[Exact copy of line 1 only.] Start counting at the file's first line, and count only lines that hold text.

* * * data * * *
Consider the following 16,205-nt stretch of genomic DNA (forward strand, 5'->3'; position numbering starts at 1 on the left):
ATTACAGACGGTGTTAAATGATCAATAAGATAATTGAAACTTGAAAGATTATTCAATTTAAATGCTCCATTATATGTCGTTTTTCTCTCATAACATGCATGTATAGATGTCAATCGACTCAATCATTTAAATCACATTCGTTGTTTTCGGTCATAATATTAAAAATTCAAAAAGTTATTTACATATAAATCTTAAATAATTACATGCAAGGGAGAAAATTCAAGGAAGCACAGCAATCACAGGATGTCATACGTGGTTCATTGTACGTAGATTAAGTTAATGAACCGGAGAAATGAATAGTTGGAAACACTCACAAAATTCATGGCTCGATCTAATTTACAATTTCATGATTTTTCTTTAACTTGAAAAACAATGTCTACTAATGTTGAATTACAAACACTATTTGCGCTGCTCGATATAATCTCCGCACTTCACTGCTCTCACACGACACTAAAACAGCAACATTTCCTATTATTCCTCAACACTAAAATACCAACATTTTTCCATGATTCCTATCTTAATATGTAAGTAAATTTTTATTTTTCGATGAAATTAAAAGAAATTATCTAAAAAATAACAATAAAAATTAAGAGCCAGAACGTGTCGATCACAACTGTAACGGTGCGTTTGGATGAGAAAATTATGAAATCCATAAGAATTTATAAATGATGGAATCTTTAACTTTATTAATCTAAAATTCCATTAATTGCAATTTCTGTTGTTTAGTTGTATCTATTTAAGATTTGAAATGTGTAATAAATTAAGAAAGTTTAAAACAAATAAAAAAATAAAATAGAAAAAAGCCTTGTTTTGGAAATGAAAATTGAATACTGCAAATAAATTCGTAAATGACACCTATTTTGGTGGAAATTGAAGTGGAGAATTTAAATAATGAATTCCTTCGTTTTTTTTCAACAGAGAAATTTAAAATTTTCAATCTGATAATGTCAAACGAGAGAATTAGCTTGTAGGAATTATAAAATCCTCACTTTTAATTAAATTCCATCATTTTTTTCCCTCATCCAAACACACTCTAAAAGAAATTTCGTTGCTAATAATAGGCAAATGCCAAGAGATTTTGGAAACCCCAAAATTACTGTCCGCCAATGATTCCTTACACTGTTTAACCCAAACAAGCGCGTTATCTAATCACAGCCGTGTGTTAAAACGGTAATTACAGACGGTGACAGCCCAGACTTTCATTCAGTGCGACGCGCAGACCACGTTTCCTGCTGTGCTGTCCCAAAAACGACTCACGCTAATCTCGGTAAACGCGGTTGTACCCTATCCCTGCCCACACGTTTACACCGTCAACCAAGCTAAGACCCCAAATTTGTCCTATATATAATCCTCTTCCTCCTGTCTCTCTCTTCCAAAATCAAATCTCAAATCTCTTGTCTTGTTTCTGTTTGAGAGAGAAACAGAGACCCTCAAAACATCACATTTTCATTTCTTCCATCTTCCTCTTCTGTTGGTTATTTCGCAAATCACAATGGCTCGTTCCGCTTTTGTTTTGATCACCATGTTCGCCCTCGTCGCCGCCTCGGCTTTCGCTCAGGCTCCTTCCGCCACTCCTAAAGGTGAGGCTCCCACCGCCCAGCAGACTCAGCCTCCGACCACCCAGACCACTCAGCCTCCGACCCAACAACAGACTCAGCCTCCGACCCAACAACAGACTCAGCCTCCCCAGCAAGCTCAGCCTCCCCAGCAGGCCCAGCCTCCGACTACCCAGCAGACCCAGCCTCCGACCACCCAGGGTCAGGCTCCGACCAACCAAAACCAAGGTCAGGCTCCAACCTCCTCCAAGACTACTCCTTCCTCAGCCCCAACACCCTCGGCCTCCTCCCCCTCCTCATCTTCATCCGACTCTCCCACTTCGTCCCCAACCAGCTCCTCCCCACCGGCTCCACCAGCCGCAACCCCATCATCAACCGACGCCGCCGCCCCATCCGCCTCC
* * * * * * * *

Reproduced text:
Consider the following 16,205-nt stretch of genomic DNA (forward strand, 5'->3'; position numbering starts at 1 on the left):